Hair gone frizzy, clothes soaked wet, shoes stinking in the closed tempo traveller, yet determined to continue the sight-seeing. Aren’t we Indians enthusiastic when it comes to travelling abroad?
It was the season of white nights in Russia, celebrations all around. Saint Petersburg, renowned for its White Nights festival, attracted tourists from all around the globe. The Russian ballad, the fireworks, and the starry sky; fascination spread all over people’s faces. Moreover, the air, itself, was enchanting the mantra of celebration, and us, the addicts of its serenity. That day, we wanted to see it, see it all. From the weird graffiti randomly sprayed on the walls to monuments with their history unknown to us.
Why did I decide to wear those Aldo’s today? Now the leather is damaged. And the top of it all, my hair! Feels like chaos all around. Beep, Beep! The driver pushes the horn. It was time to go see the Hermitage Museum. Ugh! A long ride in a wet attire; such mess.
Our tempo traveller slowed down as we analyse a long queue. What was it for? Oh, damn! The queue is for the museum. I am no genius in maths but I can say with certainty that there were around 300 people waiting to get into the Hermitage. And that too, in such a drizzly atmosphere. As we reached the parking spot, I looked at my guide, Artem, with scepticism. He gave me an assurance and rushed to get our tickets. Now, it gets interesting. Let’s wait and see what he can do.
It took him like ten minutes to get the task done. He came up to us with a cheeky look on his face. What? Are we supposed to join the line now? “This one’s out to all the Indians whom I have guided in the past. Well, I have learned a thing or two, despite my reluctance,” he said, slyly. All confused, I protested. Be clear. “I did a jugaad,” he said. So, to sum it up, he compromised his ethics and lied to the authorities. He, basically, nagged about how annoying his clients were, with children in their companionship. He even bribed them a little to gain an easy access to the museum. I felt a little offended at the time being, but turned my denial mode on, for all I wanted was to delve into the art on display.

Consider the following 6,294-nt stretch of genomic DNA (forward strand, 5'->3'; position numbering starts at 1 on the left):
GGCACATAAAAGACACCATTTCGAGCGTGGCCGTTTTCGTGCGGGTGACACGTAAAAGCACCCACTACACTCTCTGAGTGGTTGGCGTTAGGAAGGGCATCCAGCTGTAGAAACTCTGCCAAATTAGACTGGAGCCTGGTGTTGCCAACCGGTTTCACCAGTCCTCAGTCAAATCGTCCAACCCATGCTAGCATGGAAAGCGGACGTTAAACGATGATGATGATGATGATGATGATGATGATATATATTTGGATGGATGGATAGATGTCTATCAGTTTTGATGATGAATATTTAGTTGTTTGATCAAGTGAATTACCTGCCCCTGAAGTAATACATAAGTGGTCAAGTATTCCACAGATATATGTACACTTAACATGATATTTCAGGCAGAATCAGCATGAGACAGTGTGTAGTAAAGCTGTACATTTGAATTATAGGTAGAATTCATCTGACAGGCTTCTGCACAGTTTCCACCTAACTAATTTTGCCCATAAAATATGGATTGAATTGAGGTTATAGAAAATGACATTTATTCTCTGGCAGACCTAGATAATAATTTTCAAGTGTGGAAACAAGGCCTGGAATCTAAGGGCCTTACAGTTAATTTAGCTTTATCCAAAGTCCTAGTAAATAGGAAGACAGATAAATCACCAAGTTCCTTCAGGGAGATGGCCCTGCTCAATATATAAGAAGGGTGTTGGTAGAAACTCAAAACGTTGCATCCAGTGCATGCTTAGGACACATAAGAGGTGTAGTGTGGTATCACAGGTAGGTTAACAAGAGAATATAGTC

It was mesmerising, the Hermitage. The art was surreal. I forgot about every annoying detail prevailing in my surroundings. On being asked to leave for further sightseeing, it broke my heart a little. But proceeding, it was dinner time. I wasn’t hungry at all. So I went up to Artem and hit a random conversation with him. One thing led to another and we started talking about Indians. Evidently, he has been a tour guide to a dozen Indian groups. Having experienced through many encounters with Indian aspect of rationality, he pointed out how unsystematic things worked for us Indians. Consequently, he continued ranting on how unorganised our way of functioning was, and how it was a cry for help for us to change our attitude. And that’s when it all struck me!
Despite his offensive tone, I could sense a hint of truth behind his words. Moreover, what he said wasn’t completely wrong. We, as representatives of a nation, need to consider various aspects of our behaviour. How we conduct ourselves says a lot about the place we come from. And a lot of us fail to live up to such expectations. However, I couldn’t just sit around and let him think with such negativity about the people of my country. But, as I opened my mouth to defend my people, words seemed to fail me. I just couldn’t speak up.
That night, it became hard for me to sleep. Artem’s words kept echoing inside my brains. To add to it, questions popped up in my head, questions that changed the way I used to think. But what mattered the most was the answer, not the question. The answer is more of a solution, a solution to the way I conduct myself. My demeanour isn’t just a representation of who I am, but also a representation of where I come from. That night, I resolved all those unsettling notions, the notions that challenged my kinship. And by the dawn, St. Petersburg witnessed a progression of who I am today.